We often get asked: “How do I know if a business I am working in is conscious?”
There are plenty of posts here, and on other sites, which attempt to answer that question by giving lists of attributes – behaviours, processes, statements of principles etc.
These ideas are very, very useful. But they also have limitations.
Our BHAG is to create more conscious businesses. That means change. Such analytical and diagnostic methods can help bring about change in organisations. But there are other ways to assist change – and to increase consciousness in a business.
For example, in our consulting practice, we often encourage our clients to create what we call ‘totems’. Another contributor to this site, Rob Warwick, has written about this topic too, but from a slightly different angle.
A totem is an object to which a society or group attaches a particular significance or meaning. It may become emblematic of that society or group.
For example, one of our clients created a pack of Top Trumps cards representing the strengths of employees. Another has a large banner which represents the future vision of the company.
A totem can be something physical, or it can be a ritual.
For example, at another client in the ’90s we started holding stand-up meetings. These meetings became an emblem of how things were done. Since then many other companies have come up with the same idea – it’s not a unique practice. By what it represented was unique to that group at that time – in that case innovation and the ability to do things differently, and better.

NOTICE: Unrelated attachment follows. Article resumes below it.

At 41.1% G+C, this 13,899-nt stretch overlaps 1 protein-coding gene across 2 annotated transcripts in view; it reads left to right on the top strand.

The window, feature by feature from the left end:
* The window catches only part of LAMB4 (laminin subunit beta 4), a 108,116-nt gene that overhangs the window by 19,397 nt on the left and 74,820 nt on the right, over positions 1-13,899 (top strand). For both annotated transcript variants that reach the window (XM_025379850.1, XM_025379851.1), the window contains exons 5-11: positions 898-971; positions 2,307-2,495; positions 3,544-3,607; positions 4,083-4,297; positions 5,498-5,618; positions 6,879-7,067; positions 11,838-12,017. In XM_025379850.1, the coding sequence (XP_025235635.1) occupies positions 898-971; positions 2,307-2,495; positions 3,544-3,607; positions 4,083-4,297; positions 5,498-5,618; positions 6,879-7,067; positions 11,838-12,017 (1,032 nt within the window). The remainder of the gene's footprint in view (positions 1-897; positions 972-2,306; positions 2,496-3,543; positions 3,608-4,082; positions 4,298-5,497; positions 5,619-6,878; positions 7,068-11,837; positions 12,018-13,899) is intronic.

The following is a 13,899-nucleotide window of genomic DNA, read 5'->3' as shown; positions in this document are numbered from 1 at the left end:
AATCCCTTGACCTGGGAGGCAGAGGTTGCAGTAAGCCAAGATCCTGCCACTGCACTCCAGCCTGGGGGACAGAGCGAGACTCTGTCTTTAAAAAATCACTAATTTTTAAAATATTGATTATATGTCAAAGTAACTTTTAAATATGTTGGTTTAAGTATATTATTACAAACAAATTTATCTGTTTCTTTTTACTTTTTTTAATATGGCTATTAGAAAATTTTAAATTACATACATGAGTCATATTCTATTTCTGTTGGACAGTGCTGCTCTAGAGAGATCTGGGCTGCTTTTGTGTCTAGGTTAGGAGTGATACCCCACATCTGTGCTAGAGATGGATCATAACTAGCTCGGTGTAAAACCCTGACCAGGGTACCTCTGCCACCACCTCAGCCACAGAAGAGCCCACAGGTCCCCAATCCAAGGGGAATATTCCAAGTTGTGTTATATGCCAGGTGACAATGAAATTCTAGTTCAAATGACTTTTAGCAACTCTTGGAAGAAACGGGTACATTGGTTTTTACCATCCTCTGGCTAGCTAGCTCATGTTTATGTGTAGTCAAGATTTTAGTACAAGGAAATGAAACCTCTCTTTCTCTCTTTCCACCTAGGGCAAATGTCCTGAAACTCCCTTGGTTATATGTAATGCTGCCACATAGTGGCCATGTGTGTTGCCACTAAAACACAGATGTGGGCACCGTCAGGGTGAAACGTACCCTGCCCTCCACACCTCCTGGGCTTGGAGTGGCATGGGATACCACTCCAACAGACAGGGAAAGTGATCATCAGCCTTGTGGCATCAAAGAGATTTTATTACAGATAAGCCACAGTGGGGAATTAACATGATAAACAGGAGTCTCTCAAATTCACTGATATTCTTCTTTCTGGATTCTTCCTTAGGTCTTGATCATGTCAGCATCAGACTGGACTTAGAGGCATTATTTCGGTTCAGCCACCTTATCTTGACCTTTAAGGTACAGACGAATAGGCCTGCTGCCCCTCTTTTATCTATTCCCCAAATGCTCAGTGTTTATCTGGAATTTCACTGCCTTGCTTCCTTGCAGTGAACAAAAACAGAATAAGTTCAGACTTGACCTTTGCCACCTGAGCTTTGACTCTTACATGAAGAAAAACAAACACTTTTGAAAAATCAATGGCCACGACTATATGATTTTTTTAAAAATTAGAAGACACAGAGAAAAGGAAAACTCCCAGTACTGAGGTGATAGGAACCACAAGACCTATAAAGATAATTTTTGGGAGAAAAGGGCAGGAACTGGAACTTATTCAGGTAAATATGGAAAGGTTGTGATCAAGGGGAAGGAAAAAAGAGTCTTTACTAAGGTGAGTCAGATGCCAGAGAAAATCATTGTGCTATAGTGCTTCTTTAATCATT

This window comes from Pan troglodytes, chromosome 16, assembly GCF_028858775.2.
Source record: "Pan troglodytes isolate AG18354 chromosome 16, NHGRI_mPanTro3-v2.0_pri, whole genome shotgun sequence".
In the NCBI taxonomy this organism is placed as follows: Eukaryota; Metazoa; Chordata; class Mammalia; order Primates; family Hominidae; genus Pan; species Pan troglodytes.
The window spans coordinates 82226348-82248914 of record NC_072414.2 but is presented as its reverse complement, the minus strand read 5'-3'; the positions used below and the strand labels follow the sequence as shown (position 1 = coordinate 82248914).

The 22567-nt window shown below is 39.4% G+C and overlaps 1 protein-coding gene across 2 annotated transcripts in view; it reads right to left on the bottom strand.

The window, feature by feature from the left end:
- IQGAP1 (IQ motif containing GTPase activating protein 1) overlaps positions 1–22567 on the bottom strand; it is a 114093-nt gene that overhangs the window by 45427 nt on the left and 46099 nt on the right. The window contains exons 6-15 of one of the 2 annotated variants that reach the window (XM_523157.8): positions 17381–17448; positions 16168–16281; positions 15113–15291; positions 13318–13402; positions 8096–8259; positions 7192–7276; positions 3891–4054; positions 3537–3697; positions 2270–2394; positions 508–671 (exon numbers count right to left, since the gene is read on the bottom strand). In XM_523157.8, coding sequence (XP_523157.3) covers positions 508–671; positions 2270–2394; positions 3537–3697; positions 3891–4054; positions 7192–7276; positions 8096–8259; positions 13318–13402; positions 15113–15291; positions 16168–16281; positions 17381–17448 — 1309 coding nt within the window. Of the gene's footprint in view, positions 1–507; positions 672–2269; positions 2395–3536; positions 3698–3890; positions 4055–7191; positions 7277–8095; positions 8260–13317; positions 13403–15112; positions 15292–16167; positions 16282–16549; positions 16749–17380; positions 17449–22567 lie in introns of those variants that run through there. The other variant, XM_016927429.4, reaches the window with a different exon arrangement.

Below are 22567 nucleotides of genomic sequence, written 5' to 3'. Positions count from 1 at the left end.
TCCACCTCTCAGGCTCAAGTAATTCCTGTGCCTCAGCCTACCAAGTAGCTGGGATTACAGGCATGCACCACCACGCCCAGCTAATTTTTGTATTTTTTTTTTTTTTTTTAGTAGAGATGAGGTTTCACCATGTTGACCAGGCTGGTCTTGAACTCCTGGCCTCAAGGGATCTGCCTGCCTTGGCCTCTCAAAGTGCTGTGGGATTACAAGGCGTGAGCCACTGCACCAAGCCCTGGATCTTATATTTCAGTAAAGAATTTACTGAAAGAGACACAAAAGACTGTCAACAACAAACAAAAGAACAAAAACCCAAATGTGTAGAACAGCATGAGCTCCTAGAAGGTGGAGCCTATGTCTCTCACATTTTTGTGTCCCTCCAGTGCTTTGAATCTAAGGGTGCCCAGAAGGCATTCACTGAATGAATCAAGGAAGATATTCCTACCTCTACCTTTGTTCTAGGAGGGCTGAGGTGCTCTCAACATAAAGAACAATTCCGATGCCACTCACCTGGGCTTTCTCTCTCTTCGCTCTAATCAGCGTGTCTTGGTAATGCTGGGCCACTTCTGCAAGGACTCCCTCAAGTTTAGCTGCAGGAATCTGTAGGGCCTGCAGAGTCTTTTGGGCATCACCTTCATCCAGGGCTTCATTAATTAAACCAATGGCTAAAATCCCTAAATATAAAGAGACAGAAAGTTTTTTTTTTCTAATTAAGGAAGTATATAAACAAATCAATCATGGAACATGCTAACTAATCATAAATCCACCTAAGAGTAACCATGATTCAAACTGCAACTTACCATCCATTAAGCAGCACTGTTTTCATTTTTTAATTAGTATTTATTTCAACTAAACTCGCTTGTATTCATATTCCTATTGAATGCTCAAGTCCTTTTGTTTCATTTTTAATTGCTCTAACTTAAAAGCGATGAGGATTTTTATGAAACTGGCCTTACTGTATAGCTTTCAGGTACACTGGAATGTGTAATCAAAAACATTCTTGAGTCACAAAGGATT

One of our long-term clients, NixonMcInnes, has at least two obvious totems. One is a ritual: The Church of Fail, which came directly from some workshops we ran for the company. The other is Happy Buckets, which was born a little more indirectly, but still by design.
The idea of measuring happiness in a business has been around for many years. Paddi Lund, for example, first wrote about it 1994. In fact, I borrowed the idea from Paddi’s book “Building the Happiness-Centred Business”. There’s lots of interest in the idea today, post-Seligman and Csikszentmihalyi, and there’s even a Chief Happiness Officer!
Happy Buckets is very simple in principle.
When people leave the office they simply drop a ball into a bucket to show whether they are feeling happy or sad, or something in between. The number of balls is counted up every day. At NixonMcInnes the figures are reported back weekly to the whole team, and monthly to the management team for further consideration.
People often ask: “What do you do when the numbers go down?” “How do these numbers correlate with other business measures, like profitability?” “Do the numbers really measure happiness?” And so on.
Unfortunately, these questions miss the real point of this and many other totems.
The important thing from an organisational development perspective is what simply having Happy Buckets means. What does it mean to the group – the business team – and how will that meaning help effect real, lasting change in the organisation?
Clearly something like Happy Buckets means different things to different people. Meaning is constructed on the fly, and is related to context, our personal state and probably other things.